Why a nation is not like a house or a club — and why the difference matters for debates over immigration

Source: Attack The System
by Ilya Somin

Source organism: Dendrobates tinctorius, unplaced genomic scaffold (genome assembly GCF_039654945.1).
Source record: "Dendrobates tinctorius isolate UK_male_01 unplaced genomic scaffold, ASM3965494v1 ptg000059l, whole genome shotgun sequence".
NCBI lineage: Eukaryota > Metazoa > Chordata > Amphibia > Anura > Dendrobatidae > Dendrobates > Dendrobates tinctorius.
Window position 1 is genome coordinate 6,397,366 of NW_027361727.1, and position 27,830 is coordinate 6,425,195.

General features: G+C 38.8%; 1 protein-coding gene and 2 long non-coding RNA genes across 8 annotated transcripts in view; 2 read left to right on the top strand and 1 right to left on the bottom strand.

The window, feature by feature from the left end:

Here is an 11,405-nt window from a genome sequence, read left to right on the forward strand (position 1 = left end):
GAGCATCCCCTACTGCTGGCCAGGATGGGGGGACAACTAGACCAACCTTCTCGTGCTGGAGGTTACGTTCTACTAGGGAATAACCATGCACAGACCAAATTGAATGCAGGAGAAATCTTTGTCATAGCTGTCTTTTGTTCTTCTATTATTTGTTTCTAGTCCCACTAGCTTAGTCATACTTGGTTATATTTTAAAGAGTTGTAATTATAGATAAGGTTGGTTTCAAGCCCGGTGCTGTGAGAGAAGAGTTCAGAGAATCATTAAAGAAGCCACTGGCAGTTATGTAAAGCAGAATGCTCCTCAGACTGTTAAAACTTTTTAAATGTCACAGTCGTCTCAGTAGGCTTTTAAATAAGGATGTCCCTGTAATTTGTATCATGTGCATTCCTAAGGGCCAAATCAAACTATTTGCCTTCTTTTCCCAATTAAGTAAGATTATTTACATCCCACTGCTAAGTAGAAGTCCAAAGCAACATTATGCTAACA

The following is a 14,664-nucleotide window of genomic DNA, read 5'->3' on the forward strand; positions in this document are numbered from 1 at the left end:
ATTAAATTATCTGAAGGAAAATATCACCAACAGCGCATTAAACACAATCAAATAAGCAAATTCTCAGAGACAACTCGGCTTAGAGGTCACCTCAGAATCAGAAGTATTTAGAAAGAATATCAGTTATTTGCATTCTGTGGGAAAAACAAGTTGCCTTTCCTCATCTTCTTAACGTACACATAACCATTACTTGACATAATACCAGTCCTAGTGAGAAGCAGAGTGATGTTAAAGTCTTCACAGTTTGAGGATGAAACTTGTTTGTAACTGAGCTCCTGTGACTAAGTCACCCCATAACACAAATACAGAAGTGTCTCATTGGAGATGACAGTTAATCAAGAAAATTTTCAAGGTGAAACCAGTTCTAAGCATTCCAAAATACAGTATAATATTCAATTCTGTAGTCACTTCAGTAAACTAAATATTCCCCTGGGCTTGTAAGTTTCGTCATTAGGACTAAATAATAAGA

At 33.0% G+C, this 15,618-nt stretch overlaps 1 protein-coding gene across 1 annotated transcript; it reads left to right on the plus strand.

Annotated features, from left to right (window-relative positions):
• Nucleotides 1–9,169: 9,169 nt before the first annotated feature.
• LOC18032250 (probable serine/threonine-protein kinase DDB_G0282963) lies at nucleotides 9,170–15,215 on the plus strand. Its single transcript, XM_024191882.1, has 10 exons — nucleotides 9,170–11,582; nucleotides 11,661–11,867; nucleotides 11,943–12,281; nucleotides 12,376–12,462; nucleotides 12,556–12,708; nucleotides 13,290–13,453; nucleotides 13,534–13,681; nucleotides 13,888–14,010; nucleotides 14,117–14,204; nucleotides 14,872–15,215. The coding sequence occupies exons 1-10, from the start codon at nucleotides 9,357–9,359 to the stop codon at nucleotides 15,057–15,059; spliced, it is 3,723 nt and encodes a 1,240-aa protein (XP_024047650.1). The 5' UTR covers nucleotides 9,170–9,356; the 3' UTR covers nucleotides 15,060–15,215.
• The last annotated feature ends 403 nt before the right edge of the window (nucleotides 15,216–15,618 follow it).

“Far from protecting property rights, immigration restrictions abrogate the rights of property owners who want to rent their property to the excluded migrants, associate with them, or employ them on their land. This is an interesting result, given that many immigration restrictionists are also conservatives who strongly support private property rights in other contexts. Perhaps, however, the government is a kind of super-owner that has the right to supersede the decisions of private owners whenever it passes a law that does so. On that view, the state has all the same rights over land within its jurisdiction as a private owner has over his house. And when the two types of property rights conflict, the state prevails. Restated in this way, the house analogy could indeed potentially justify almost any immigration restrictions a government might choose to set up. But it can also justify all kinds of repressive government policies that target natives, as well.” (08/07/17)